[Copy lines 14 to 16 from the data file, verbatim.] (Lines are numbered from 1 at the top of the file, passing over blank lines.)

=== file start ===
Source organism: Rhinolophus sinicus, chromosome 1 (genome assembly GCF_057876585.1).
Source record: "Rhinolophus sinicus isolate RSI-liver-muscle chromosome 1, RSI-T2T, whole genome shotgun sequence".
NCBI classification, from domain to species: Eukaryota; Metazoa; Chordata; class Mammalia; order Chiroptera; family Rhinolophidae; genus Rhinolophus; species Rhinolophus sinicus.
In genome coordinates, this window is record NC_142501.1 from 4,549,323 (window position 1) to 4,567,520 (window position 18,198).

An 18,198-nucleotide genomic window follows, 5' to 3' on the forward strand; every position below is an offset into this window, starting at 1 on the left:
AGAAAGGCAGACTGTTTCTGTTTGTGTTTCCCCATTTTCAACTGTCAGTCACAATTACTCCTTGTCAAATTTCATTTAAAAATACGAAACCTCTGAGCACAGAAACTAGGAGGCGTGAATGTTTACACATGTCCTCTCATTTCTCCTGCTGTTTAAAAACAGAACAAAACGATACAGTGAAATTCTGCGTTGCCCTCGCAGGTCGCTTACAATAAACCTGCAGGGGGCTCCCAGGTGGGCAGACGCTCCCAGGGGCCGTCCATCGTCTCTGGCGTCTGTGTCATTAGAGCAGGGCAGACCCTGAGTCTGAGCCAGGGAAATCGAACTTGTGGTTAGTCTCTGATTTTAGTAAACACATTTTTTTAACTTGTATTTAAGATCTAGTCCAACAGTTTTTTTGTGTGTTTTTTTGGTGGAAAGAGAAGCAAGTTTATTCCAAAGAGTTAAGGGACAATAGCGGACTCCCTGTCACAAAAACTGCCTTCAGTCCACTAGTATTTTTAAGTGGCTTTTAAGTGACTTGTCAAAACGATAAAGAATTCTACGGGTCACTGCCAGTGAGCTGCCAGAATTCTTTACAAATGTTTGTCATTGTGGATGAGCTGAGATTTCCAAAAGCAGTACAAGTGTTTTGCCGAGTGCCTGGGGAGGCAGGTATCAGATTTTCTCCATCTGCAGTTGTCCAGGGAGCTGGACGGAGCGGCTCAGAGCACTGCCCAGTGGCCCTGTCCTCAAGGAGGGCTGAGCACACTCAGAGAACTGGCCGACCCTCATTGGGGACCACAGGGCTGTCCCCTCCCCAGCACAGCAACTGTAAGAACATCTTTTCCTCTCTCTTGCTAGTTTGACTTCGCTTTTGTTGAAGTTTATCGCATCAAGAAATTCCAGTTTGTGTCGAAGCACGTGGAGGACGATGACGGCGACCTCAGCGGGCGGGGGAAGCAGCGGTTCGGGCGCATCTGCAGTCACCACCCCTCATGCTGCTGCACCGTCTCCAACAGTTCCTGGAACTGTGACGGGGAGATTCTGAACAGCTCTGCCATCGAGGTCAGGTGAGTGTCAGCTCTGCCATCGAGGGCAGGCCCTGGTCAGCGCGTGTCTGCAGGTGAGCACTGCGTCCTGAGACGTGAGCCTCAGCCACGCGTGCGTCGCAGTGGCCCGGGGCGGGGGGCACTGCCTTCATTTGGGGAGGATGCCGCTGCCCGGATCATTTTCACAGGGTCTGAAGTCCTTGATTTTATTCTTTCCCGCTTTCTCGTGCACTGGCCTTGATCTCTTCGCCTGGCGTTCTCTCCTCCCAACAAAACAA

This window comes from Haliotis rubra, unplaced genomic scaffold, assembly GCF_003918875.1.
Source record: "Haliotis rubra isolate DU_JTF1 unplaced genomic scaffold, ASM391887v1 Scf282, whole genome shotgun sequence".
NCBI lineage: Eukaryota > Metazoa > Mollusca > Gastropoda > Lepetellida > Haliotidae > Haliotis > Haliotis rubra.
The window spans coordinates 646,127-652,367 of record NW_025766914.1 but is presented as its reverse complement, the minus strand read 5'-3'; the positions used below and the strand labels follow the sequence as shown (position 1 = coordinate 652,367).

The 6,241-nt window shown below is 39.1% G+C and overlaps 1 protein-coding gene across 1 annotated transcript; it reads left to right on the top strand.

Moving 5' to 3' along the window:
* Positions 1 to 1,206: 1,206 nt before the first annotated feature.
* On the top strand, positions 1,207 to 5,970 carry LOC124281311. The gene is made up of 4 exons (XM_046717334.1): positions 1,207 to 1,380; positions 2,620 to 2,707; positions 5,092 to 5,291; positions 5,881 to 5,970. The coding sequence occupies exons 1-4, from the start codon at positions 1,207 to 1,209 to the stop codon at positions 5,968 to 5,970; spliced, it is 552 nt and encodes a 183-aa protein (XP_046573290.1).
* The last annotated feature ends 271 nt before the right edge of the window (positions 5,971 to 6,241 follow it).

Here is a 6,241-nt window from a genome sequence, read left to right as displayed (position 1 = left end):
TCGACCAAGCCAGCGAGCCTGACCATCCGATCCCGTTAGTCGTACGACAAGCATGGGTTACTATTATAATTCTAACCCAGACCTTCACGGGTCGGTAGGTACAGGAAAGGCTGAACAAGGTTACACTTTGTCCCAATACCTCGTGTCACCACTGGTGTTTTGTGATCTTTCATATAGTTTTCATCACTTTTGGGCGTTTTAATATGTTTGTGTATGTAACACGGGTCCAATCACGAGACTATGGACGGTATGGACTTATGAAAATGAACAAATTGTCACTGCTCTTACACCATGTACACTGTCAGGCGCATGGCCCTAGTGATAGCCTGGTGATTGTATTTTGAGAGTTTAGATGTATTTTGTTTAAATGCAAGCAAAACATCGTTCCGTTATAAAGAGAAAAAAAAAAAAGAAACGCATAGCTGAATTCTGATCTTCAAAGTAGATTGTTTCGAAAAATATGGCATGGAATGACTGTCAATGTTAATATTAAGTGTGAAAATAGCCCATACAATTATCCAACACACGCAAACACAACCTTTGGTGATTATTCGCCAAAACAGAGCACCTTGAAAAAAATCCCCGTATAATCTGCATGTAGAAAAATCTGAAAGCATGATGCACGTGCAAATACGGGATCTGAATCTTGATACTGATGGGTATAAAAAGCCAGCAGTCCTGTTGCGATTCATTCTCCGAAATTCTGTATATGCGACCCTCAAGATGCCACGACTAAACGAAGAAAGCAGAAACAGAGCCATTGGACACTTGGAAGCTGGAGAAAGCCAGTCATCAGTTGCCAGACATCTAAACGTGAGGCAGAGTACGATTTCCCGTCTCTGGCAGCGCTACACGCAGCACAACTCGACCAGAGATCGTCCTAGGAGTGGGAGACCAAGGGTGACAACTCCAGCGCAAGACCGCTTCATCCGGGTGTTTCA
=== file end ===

* On the top strand, positions 1,207 to 5,970 carry LOC124281311. The gene is made up of 4 exons (XM_046717334.1): positions 1,207 to 1,380; positions 2,620 to 2,707; positions 5,092 to 5,291; positions 5,881 to 5,970. The coding sequence occupies exons 1-4, from the start codon at positions 1,207 to 1,209 to the stop codon at positions 5,968 to 5,970; spliced, it is 552 nt and encodes a 183-aa protein (XP_046573290.1).
* The last annotated feature ends 271 nt before the right edge of the window (positions 5,971 to 6,241 follow it).

Here is a 6,241-nt window from a genome sequence, read left to right as displayed (position 1 = left end):